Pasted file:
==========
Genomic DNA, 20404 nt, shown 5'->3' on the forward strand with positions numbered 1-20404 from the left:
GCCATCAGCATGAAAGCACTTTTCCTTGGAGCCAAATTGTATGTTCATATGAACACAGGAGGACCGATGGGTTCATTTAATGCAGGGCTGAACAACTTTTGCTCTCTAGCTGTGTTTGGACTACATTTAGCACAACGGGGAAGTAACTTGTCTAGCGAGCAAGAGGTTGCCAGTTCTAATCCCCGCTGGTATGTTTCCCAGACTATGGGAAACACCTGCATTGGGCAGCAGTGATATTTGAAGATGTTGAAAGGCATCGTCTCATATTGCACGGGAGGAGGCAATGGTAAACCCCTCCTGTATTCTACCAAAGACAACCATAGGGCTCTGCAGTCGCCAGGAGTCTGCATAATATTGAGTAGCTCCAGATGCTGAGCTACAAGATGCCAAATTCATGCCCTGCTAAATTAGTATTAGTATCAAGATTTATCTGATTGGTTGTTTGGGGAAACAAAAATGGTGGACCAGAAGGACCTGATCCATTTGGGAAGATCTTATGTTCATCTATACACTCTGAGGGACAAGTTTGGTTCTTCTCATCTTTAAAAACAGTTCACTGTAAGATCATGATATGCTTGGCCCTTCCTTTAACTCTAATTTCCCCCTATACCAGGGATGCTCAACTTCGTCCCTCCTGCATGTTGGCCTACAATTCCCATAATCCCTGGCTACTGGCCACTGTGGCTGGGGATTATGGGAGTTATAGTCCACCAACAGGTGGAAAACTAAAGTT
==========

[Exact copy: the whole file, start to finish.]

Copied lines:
Genomic DNA, 20404 nt, shown 5'->3' on the forward strand with positions numbered 1-20404 from the left:
GCCATCAGCATGAAAGCACTTTTCCTTGGAGCCAAATTGTATGTTCATATGAACACAGGAGGACCGATGGGTTCATTTAATGCAGGGCTGAACAACTTTTGCTCTCTAGCTGTGTTTGGACTACATTTAGCACAACGGGGAAGTAACTTGTCTAGCGAGCAAGAGGTTGCCAGTTCTAATCCCCGCTGGTATGTTTCCCAGACTATGGGAAACACCTGCATTGGGCAGCAGTGATATTTGAAGATGTTGAAAGGCATCGTCTCATATTGCACGGGAGGAGGCAATGGTAAACCCCTCCTGTATTCTACCAAAGACAACCATAGGGCTCTGCAGTCGCCAGGAGTCTGCATAATATTGAGTAGCTCCAGATGCTGAGCTACAAGATGCCAAATTCATGCCCTGCTAAATTAGTATTAGTATCAAGATTTATCTGATTGGTTGTTTGGGGAAACAAAAATGGTGGACCAGAAGGACCTGATCCATTTGGGAAGATCTTATGTTCATCTATACACTCTGAGGGACAAGTTTGGTTCTTCTCATCTTTAAAAACAGTTCACTGTAAGATCATGATATGCTTGGCCCTTCCTTTAACTCTAATTTCCCCCTATACCAGGGATGCTCAACTTCGTCCCTCCTGCATGTTGGCCTACAATTCCCATAATCCCTGGCTACTGGCCACTGTGGCTGGGGATTATGGGAGTTATAGTCCACCAACAGGTGGAAAACTAAAGTT